Brain injury symptoms persist for close to 50% of concussion patients even after six months

Mild traumatic brain injuries, better known as concussions, can result from a variety of incidents such as falls, sports injuries, cycling accidents and car crashes. Although labelled as mild, they can cause persistent symptoms and incomplete recovery, including depression, cognitive impairment, headaches, and fatigue. While some studies have suggested that nine out of 10 individuals who experience concussion will have a full recovery after six months, evidence is beginning to contradict this. Some studies now show that only half of concussion patients achieve a full recovery, meaning that a significant number may not receive the necessary post-injury care they require.

Predicting which concussion patients will recover quickly and which will take longer is challenging, and even if a patient undergoes a brain scan, such as a CT or MRI scan, which looks for structural problems like inflammation or bruising, this may not show whether a patient’s symptoms will persist. Consequently, scientists are looking for new ways to diagnose and treat concussion with more accuracy. In a recent study, researchers from the University of Cambridge studied fMRI brain scans to investigate which patients would have a fast recovery and those who would require longer recovery times.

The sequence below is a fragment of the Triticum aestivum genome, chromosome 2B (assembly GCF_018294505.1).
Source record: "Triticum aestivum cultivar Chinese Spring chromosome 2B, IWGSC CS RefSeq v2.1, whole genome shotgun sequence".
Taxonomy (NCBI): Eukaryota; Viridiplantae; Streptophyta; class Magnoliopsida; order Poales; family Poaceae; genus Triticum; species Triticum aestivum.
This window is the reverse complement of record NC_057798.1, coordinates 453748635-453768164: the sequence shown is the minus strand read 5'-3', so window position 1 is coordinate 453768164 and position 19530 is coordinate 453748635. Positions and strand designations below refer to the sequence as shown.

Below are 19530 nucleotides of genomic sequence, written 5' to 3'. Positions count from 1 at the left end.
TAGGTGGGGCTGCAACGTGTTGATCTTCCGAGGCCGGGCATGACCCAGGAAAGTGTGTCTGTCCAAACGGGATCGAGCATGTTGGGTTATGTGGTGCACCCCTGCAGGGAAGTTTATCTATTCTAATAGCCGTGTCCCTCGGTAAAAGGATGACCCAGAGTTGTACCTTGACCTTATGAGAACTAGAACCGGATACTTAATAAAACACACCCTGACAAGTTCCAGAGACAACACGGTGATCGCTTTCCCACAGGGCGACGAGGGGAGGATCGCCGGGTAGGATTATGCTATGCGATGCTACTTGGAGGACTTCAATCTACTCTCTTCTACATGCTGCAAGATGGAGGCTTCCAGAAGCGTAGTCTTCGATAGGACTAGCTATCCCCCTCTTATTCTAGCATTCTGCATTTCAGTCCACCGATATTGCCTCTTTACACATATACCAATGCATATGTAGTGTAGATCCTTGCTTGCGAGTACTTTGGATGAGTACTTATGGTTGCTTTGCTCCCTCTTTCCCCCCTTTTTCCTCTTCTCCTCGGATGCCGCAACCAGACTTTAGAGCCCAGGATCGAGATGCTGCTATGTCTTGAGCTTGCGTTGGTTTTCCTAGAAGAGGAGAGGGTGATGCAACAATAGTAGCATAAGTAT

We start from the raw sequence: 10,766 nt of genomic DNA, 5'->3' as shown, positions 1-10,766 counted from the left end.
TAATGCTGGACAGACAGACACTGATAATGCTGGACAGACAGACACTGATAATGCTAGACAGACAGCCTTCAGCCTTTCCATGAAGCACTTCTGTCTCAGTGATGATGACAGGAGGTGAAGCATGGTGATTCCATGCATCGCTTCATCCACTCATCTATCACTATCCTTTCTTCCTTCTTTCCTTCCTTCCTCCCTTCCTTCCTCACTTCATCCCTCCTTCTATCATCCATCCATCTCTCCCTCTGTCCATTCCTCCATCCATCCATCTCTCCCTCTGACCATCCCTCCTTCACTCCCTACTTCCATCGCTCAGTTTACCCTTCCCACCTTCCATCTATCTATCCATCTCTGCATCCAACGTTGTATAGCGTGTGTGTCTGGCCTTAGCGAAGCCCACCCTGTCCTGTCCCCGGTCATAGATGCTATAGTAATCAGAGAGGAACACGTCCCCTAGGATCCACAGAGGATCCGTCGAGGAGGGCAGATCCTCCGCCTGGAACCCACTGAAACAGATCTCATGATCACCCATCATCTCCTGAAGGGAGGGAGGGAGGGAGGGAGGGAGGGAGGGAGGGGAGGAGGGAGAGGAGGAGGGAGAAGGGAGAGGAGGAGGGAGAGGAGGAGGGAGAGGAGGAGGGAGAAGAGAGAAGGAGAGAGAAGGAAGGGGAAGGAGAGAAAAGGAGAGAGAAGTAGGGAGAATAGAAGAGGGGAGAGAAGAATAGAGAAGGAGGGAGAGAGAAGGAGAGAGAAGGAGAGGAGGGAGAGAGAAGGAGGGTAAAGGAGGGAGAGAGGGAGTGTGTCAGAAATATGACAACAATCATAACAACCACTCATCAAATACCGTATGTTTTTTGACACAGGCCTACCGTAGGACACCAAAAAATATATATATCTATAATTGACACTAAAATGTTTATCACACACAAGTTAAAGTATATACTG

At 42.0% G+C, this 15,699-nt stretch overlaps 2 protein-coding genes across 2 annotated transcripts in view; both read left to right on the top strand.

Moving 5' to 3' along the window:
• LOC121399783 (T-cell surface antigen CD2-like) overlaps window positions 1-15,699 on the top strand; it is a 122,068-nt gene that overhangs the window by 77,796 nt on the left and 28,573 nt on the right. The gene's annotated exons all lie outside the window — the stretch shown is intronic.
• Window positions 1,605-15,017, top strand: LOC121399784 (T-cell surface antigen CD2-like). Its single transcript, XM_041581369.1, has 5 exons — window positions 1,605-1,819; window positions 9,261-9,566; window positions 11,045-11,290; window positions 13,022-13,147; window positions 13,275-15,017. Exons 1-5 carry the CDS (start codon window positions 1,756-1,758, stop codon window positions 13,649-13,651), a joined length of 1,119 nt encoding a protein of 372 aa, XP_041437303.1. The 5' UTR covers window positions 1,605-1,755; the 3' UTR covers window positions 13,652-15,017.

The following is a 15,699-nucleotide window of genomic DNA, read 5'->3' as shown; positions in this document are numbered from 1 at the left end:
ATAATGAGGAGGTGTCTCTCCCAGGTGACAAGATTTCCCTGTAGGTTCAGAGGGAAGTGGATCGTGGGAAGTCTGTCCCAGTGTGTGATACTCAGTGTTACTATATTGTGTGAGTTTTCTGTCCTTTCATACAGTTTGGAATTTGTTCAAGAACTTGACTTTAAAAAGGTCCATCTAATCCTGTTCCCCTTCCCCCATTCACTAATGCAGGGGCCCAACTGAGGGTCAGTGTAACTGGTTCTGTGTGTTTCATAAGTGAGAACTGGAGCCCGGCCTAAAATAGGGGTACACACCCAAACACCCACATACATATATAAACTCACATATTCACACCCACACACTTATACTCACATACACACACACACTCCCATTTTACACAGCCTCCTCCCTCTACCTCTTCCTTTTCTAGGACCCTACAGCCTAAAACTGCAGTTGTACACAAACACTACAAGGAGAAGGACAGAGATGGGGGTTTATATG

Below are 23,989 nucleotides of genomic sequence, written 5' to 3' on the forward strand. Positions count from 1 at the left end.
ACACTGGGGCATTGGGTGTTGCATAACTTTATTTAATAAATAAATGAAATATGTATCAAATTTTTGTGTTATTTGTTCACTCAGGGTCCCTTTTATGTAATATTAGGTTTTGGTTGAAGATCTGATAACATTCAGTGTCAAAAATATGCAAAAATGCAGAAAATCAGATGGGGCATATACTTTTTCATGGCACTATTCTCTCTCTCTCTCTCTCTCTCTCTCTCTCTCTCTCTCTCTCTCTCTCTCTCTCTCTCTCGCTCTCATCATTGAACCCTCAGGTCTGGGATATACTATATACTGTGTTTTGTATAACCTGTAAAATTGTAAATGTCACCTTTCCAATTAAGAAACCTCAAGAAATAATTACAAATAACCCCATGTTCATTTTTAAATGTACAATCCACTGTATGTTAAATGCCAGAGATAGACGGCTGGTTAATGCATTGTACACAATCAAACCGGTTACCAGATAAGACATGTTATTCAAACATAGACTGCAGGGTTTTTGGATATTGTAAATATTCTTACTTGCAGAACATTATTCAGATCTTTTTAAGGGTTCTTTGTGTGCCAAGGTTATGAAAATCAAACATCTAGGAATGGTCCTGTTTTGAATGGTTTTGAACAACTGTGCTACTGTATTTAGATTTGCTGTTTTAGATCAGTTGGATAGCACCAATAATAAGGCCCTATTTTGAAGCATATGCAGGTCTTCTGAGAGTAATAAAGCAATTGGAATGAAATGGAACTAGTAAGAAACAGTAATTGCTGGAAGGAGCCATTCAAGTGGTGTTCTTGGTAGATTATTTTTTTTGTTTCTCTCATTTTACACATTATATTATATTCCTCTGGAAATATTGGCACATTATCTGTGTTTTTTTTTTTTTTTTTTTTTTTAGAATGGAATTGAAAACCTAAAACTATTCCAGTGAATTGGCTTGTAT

The study examined 108 concussion patients and 76 healthy volunteers. The patients had all been recruited to Center-TBI, a European research project that aims to improve the care for patients with traumatic brain injuries, which is co-chaired by Professor David Menon, head of the Division of Anaesthesia, and funded by the European Union. The study found just under half (45%) of the concussion patients still had symptoms associated with their brain injury, with the most common being fatigue, poor concentration, and headaches.

The researchers found that concussed participants had abnormalities in the thalamus, a region of the brain that integrates all sensory information and relays it around the brain. Despite no structural damage, these patients had increased connectivity between the thalamus and the rest of the brain, and the more this connection increased, the poorer the prognosis for the patient. In other words, the thalamus was compensating for the anticipated damage causing some of the long-lasting symptoms experienced by patients.

Using data from Positron Emission Tomography (PET) scans, the researchers were also able to make associations with key neurotransmitters depending on which long-term symptoms a patient displayed. For example, patients experiencing cognitive problems demonstrated increased connectivity between the thalamus and areas of the brain rich in the neurotransmitter noradrenaline, while patients experiencing emotional symptoms, such as depression or irritability, presented greater connectivity with areas of the brain rich in serotonin.

Dr Emmanuel Stamatakis from the Department of Clinical Neurosciences, Division of Anaesthesia, and Stephen Erskine Fellow at Queens’ College, Cambridge, said, “We know that there are already drugs that target these brain chemicals, so our findings offer hope that, in the future, we might be able to predict a patient’s prognosis and offer a treatment targeting their specific symptoms.”

This study offers insight into the complex nature of concussion and the need for more accurate diagnostic and treatment methods that focus on relieving specific symptoms. With the growing number of concussion cases worldwide, this research is crucial in ensuring that patients receive the care and attention they require.

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